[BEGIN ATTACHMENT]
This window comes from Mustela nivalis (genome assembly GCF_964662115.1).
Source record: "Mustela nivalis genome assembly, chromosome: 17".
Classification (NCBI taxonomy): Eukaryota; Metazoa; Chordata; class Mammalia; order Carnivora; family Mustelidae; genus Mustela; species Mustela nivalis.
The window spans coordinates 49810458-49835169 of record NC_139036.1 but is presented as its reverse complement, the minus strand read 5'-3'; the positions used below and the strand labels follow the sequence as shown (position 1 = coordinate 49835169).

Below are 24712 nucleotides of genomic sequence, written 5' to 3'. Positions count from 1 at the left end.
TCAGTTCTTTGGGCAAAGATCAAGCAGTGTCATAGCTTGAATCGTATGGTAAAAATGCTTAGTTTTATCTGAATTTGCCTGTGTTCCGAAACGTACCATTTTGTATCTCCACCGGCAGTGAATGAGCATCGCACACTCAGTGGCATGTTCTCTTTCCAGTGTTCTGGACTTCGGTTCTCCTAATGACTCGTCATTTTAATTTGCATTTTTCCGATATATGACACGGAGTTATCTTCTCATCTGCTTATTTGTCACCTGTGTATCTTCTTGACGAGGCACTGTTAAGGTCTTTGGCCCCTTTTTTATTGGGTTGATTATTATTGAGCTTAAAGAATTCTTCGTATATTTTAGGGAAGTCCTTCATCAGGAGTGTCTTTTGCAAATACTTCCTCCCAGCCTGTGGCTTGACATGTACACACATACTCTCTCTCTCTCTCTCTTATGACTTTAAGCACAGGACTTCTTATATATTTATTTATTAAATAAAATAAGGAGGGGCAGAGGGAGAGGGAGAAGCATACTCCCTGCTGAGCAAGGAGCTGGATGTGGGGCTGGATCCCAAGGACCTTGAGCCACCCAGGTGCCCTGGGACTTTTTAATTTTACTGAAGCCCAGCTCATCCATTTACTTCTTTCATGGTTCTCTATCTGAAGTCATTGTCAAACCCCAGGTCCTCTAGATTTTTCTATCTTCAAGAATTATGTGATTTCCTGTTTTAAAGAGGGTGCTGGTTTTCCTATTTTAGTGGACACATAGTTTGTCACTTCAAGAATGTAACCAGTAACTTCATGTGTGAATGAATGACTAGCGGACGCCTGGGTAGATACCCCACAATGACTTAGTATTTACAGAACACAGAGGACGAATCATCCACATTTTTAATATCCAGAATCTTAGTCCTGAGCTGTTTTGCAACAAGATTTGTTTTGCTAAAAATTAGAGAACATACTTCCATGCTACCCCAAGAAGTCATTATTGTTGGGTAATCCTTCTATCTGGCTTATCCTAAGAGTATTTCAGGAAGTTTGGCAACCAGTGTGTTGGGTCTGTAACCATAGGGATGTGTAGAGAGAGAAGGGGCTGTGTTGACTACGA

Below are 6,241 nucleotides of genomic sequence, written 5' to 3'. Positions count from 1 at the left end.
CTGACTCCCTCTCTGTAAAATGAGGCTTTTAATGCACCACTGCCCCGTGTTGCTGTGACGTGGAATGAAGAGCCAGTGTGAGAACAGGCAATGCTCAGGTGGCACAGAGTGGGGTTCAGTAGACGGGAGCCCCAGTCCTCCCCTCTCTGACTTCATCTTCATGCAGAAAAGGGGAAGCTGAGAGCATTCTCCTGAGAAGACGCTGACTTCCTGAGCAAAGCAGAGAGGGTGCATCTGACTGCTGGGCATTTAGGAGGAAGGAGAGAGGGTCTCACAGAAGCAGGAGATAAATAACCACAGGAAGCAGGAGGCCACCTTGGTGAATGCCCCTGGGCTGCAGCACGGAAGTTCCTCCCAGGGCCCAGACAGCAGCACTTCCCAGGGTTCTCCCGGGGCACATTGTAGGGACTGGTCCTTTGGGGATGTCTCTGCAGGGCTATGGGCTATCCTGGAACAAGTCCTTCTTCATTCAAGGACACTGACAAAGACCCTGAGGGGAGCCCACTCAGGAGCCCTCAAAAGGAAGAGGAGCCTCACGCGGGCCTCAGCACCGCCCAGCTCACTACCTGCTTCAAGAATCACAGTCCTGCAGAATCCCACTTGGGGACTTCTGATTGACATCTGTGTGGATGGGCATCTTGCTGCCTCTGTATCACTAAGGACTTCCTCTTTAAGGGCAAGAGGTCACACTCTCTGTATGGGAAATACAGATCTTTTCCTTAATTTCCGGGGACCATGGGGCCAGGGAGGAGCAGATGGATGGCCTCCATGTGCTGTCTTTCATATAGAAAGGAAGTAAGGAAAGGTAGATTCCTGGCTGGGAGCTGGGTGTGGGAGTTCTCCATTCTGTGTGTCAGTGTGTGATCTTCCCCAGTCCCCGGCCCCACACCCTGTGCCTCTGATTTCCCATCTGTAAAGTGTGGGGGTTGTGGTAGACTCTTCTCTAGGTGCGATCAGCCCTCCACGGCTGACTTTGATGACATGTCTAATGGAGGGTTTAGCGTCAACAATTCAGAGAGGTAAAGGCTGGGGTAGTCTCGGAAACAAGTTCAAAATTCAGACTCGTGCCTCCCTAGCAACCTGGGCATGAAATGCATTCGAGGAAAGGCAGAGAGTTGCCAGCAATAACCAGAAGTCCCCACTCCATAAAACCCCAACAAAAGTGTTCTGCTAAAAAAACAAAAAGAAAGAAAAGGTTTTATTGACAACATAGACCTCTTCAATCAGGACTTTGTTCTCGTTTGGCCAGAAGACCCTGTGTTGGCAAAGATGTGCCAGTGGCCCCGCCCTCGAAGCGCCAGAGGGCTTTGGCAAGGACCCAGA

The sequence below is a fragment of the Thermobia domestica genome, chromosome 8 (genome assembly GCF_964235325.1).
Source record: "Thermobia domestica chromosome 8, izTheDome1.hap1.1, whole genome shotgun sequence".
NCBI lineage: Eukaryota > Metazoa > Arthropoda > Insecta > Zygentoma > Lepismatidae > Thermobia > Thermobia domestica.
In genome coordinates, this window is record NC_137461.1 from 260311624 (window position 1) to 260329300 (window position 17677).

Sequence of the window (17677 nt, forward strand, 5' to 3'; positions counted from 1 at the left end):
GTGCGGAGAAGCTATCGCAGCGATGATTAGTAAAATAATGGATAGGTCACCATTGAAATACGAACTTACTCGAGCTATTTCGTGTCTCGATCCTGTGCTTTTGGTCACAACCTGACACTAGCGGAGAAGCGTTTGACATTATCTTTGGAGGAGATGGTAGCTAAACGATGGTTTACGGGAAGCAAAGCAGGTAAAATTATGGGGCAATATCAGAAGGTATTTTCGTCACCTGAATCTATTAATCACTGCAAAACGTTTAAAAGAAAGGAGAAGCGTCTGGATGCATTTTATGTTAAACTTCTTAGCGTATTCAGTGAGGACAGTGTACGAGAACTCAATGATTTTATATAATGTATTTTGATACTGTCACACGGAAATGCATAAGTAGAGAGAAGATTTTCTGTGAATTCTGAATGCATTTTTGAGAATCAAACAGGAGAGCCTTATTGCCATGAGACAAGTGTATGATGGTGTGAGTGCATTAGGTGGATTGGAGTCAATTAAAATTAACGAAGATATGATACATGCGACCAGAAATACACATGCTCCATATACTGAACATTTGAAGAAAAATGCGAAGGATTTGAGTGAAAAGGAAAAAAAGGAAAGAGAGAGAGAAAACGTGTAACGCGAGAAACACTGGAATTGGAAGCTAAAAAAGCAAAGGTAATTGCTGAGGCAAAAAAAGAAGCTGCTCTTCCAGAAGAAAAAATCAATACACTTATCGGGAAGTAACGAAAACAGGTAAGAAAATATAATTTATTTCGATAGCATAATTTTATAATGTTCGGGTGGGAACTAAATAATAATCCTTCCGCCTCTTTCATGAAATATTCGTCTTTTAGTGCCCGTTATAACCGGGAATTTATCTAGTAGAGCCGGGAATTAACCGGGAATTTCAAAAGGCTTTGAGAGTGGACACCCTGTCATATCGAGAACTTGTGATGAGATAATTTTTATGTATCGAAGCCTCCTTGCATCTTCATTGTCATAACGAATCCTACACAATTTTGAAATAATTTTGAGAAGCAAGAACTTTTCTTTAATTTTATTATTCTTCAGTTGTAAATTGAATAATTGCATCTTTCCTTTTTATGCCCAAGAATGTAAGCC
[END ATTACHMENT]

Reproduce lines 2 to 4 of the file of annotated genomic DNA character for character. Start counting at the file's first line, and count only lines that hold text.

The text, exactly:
Source record: "Mustela nivalis genome assembly, chromosome: 17".
Classification (NCBI taxonomy): Eukaryota; Metazoa; Chordata; class Mammalia; order Carnivora; family Mustelidae; genus Mustela; species Mustela nivalis.
The window spans coordinates 49810458-49835169 of record NC_139036.1 but is presented as its reverse complement, the minus strand read 5'-3'; the positions used below and the strand labels follow the sequence as shown (position 1 = coordinate 49835169).